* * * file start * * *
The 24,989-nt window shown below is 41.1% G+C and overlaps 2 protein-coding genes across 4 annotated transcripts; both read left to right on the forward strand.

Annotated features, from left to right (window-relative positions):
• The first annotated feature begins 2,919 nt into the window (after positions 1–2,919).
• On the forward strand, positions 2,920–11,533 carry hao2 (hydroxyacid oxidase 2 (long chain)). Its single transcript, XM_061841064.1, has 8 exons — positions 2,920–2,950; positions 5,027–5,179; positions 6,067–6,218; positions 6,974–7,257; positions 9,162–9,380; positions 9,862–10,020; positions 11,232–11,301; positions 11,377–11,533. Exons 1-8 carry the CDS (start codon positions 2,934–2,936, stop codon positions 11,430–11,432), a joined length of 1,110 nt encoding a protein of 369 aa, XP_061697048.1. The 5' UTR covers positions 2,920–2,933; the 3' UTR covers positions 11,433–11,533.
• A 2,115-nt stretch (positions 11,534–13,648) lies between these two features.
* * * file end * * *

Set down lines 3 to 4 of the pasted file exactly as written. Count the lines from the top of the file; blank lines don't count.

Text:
• The first annotated feature begins 2,919 nt into the window (after positions 1–2,919).
• On the forward strand, positions 2,920–11,533 carry hao2 (hydroxyacid oxidase 2 (long chain)). Its single transcript, XM_061841064.1, has 8 exons — positions 2,920–2,950; positions 5,027–5,179; positions 6,067–6,218; positions 6,974–7,257; positions 9,162–9,380; positions 9,862–10,020; positions 11,232–11,301; positions 11,377–11,533. Exons 1-8 carry the CDS (start codon positions 2,934–2,936, stop codon positions 11,430–11,432), a joined length of 1,110 nt encoding a protein of 369 aa, XP_061697048.1. The 5' UTR covers positions 2,920–2,933; the 3' UTR covers positions 11,433–11,533.